“Carnival,” Will corrected. “It’s an annual thing.”
Last year he’d skipped the carnival. Mac had been dating Dan, the owner of the hardware store, and Will hadn’t been keen on the idea of seeing them. When they were teenagers, he and Mac had always gone to the carnival together. They used to ride the Ferris wheel for hours, talking about everything and anything while they shared a bag of cotton candy. Nothing had changed after they’d gotten older. They still rode that Ferris wheel and munched on that cotton candy every year when the carnival came to town. Last year was the first time he’d missed it.
And this year, well, this year he’d be the one with the date. A part of him got perverse satisfaction from knowing Mackenzie would finally feel that same bitter jealousy he’d experienced when she’d decided to go to the carnival with another man.
“So you’re taking my girlfriend to a carnival in your no-horse town?” Carson rolled his eyes. “Sounds like, uh, fun.”
“We’re going to make Mac jealous,” Holly reminded him. “The carnival is their thing.”
“We’ll only be gone for two nights,” Will told his friend. “I promise to have her back Sunday morning.”
Carson narrowed his eyes. “And where exactly will the two of you sleep?”
Will shrugged. “Only one place to stay in town, old Harriet Jones’ B&B.”
He glanced at his feet. “One.” Before Carson could start yelling again, he quickly added, “I’ll sleep on the floor. Fully clothed.”
“I’ll sleep naked,” Holly piped up.
Carson shot her a glare. “If you do, I’ll smash every piece of china in this place.”
“Fine.” She smiled impishly. “I’ll wear that black lace teddy you bought me for my birthday.”
Will let out a sigh. “That was way too much information.” He glanced at Carson. “So are you cool with this, man?”
“Do I have a choice?”
Holly smiled broadly. “No.”
The carnival workers were setting up when Mackenzie strode out of Paula’s general store on Friday afternoon. She wasn’t sure how she felt about the carnival this year. It had always been her and Will’s thing, except for the previous year, when he’d been out of the country…though a part of her still suspected he’d been happy to miss the event. She’d been dating Dan then, and she’d gotten the feeling Will wasn’t comfortable around her ex-boyfriend.
Oh, who was she kidding? Of course he wasn’t comfortable. What man would want to spend time with the boyfriend of the woman he loved?
Love. For fifteen years she’d tried not to think about that word, but after what had happened between her and Will last week, the staggering, unbelievable sex, she couldn’t bury her head in the sand any longer. Will loved her. She’d seen it in his eyes that night, heard it in his voice, felt it in his kiss.
And instead of welcoming that love into her life, she’d slammed a door on it.
Swallowing, she pushed the disturbing thoughts from her head and walked toward her car, which was parked at the curb in front of the general store. The sound of the carnival coming to life made her heart ache, the screech of metal as the Ferris wheel cars were tightened into place, the mechanical rings of the game booths, the melody of the carousel as it whirled around on its test runs.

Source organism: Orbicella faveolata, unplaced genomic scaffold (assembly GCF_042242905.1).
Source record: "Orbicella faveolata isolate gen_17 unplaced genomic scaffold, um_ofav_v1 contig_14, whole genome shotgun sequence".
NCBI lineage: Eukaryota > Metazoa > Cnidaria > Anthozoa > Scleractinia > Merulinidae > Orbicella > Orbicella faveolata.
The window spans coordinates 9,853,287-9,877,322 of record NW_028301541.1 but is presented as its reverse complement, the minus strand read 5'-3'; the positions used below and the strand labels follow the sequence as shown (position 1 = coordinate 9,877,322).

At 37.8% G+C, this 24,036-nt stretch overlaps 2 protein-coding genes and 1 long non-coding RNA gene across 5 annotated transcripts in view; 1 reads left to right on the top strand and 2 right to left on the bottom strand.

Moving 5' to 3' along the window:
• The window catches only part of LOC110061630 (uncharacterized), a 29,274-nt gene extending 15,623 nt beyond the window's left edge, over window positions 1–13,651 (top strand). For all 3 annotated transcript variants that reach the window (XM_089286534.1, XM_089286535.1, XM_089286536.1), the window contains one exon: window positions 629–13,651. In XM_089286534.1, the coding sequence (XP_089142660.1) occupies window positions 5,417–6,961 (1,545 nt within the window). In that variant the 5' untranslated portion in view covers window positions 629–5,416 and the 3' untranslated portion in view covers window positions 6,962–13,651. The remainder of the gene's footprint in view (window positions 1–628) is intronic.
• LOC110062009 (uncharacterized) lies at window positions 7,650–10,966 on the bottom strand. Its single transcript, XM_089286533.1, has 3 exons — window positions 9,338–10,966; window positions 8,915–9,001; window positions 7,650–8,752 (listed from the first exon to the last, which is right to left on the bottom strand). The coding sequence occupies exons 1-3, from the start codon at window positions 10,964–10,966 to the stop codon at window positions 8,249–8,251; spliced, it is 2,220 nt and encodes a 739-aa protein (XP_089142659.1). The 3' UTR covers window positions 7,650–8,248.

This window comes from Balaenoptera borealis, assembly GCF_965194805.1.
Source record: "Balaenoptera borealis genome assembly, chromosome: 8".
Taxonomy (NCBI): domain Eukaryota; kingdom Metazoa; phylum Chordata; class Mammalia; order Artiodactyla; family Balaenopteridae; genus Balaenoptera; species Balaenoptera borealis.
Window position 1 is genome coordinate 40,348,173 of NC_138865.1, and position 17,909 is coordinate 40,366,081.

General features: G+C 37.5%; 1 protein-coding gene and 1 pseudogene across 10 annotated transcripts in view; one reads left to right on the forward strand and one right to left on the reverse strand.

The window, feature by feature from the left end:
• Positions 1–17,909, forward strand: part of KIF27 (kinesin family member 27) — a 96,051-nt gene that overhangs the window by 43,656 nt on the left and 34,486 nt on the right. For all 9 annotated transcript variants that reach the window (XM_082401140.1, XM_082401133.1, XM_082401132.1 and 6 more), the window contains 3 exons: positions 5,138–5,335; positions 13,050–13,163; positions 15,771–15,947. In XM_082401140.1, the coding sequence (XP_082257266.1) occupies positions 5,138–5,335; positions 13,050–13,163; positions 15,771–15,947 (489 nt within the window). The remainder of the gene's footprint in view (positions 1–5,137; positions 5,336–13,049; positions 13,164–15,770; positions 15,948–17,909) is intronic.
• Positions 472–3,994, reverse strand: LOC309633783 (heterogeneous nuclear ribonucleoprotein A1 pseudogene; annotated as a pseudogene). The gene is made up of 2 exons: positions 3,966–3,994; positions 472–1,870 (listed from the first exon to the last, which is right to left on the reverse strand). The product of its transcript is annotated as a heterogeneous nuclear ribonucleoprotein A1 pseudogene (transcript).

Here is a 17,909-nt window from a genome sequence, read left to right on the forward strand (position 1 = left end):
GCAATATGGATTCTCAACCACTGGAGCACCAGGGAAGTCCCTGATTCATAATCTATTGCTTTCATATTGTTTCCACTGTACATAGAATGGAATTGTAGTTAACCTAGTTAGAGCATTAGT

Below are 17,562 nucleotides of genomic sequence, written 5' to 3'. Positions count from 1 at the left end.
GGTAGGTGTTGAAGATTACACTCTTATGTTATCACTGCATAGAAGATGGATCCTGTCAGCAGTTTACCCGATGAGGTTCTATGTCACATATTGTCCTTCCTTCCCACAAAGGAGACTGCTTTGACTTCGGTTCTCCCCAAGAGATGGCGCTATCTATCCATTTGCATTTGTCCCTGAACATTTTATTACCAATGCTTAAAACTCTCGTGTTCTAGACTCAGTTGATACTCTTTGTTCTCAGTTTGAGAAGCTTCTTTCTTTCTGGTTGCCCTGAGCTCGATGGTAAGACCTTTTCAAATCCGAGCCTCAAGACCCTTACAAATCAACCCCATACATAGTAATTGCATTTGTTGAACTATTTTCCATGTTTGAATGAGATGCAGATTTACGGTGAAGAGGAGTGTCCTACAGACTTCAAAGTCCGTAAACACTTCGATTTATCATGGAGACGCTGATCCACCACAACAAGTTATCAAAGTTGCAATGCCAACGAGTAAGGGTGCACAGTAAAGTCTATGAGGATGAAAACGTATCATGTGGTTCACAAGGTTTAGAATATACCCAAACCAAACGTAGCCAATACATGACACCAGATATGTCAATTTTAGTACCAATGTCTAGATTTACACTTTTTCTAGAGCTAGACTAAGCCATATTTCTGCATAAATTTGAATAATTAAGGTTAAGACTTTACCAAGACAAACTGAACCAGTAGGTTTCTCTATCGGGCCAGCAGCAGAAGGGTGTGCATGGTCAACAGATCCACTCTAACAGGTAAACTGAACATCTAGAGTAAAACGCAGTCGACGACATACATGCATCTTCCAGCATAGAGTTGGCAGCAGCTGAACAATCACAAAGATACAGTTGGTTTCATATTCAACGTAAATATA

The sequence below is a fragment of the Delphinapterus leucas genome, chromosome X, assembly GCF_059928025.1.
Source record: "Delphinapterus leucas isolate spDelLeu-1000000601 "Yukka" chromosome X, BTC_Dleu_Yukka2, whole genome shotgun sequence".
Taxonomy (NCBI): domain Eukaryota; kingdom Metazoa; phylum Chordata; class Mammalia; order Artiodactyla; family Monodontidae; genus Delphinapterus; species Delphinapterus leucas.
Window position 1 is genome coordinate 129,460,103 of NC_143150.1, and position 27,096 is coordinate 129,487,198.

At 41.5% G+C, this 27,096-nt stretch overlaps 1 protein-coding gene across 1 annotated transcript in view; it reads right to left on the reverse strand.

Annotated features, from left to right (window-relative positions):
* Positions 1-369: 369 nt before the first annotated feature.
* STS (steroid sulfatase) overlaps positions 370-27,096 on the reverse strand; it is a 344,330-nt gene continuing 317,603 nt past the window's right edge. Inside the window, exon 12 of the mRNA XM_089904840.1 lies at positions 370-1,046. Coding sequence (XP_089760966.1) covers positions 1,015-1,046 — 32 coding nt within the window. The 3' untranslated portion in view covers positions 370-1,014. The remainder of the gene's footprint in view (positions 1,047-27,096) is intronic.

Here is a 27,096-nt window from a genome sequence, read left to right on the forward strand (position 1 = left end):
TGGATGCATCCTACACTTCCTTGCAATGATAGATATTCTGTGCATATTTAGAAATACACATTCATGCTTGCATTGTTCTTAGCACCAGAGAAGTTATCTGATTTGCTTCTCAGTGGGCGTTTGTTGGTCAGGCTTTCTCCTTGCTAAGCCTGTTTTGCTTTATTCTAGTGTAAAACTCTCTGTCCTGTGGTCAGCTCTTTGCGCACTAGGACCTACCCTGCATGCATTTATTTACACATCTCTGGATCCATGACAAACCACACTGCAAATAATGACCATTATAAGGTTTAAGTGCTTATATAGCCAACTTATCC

She wouldn’t be attending the carnival this year, she decided as she unlocked the driver door of the old Chevy and sank into the seat. Not when she still hadn’t spoken to Will, not when she didn’t know if he would be there.
When she’d called him this morning, she’d gotten beeped over to voice mail. She left a message asking him to call her. He hadn’t. Called an hour later, left another message. Called a third time. A fourth. And still he hadn’t answered.
And each time she’d heard his voice on the message, her panic had escalated. What if he’d left the country? What if she was too late?
By the time afternoon rolled around, she’d been ready to rip her own hair out. So she’d gotten in her car, driven into town to fill up the tank, and was now about to make the drive to Coronado. Screw his voice mail. She needed to see him. In person. She had to make sure he was okay
Gripping the steering wheel with icy fingers, she inhaled a calming breath. Tried to reassure herself that Will was simply avoiding her calls. He hadn’t left town. He wasn’t sitting on a chopper right now, and he was not dead.
The mere word—dead—sent panic soaring inside her body and brought tears to her eyes. No, she refused to think about the vision, or its frightening implication. Will was fine. Of course he—
A loud honk drew her out of her anxiety, and when she turned her head in the direction of the intrusive noise, her anxiousness transformed into a pure jolt of relief.
An olive-green Jeep pulled into the parking space in front of hers.
Before she could stop herself, she was out of her car and bounding toward the Jeep on shaky legs. Unease, relief and excitement pounded in her veins.
She reached the driver’s door just as Will was getting out.
The sight of him caused her belly to do a funny little flip. God, he looked good. So unbelievably good in his faded jeans and close-fitting black T-shirt. But clothes didn’t make the man, and she knew from recent personal experience that Will didn’t need a stitch of clothing to look good. In fact, the man was a female’s wet dream when he was naked. Her cheeks burned at the memory.